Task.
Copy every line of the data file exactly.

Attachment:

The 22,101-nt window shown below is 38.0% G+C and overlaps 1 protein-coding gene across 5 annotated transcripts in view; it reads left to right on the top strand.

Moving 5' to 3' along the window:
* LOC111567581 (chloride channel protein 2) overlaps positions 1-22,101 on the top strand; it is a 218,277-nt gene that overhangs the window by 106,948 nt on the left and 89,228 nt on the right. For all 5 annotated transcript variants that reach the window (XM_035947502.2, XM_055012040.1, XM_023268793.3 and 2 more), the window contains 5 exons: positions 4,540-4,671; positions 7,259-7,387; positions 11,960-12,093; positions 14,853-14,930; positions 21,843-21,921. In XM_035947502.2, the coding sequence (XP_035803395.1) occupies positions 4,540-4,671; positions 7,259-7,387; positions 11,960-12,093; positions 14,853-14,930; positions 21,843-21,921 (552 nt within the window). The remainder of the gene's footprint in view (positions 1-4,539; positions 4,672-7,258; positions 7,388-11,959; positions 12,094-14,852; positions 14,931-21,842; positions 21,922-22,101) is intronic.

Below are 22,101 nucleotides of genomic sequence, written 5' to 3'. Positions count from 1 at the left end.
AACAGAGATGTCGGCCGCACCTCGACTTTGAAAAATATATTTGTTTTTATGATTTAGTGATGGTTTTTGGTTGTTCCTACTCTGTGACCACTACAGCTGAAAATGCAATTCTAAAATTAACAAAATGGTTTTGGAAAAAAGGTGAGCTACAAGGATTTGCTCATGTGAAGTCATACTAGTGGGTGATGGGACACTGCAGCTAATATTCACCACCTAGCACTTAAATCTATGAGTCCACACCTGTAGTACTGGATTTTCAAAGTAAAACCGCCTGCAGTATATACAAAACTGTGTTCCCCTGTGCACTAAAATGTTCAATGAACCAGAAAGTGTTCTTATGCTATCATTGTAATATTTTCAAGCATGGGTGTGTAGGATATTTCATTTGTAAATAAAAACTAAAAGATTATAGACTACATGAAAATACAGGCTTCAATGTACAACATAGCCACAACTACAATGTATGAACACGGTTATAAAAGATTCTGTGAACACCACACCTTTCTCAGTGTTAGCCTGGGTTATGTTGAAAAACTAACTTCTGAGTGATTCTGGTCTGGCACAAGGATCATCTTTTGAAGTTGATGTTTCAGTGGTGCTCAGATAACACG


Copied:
The 22,101-nt window shown below is 38.0% G+C and overlaps 1 protein-coding gene across 5 annotated transcripts in view; it reads left to right on the top strand.

Moving 5' to 3' along the window:
* LOC111567581 (chloride channel protein 2) overlaps positions 1-22,101 on the top strand; it is a 218,277-nt gene that overhangs the window by 106,948 nt on the left and 89,228 nt on the right. For all 5 annotated transcript variants that reach the window (XM_035947502.2, XM_055012040.1, XM_023268793.3 and 2 more), the window contains 5 exons: positions 4,540-4,671; positions 7,259-7,387; positions 11,960-12,093; positions 14,853-14,930; positions 21,843-21,921. In XM_035947502.2, the coding sequence (XP_035803395.1) occupies positions 4,540-4,671; positions 7,259-7,387; positions 11,960-12,093; positions 14,853-14,930; positions 21,843-21,921 (552 nt within the window). The remainder of the gene's footprint in view (positions 1-4,539; positions 4,672-7,258; positions 7,388-11,959; positions 12,094-14,852; positions 14,931-21,842; positions 21,922-22,101) is intronic.

Below are 22,101 nucleotides of genomic sequence, written 5' to 3'. Positions count from 1 at the left end.
AACAGAGATGTCGGCCGCACCTCGACTTTGAAAAATATATTTGTTTTTATGATTTAGTGATGGTTTTTGGTTGTTCCTACTCTGTGACCACTACAGCTGAAAATGCAATTCTAAAATTAACAAAATGGTTTTGGAAAAAAGGTGAGCTACAAGGATTTGCTCATGTGAAGTCATACTAGTGGGTGATGGGACACTGCAGCTAATATTCACCACCTAGCACTTAAATCTATGAGTCCACACCTGTAGTACTGGATTTTCAAAGTAAAACCGCCTGCAGTATATACAAAACTGTGTTCCCCTGTGCACTAAAATGTTCAATGAACCAGAAAGTGTTCTTATGCTATCATTGTAATATTTTCAAGCATGGGTGTGTAGGATATTTCATTTGTAAATAAAAACTAAAAGATTATAGACTACATGAAAATACAGGCTTCAATGTACAACATAGCCACAACTACAATGTATGAACACGGTTATAAAAGATTCTGTGAACACCACACCTTTCTCAGTGTTAGCCTGGGTTATGTTGAAAAACTAACTTCTGAGTGATTCTGGTCTGGCACAAGGATCATCTTTTGAAGTTGATGTTTCAGTGGTGCTCAGATAACACG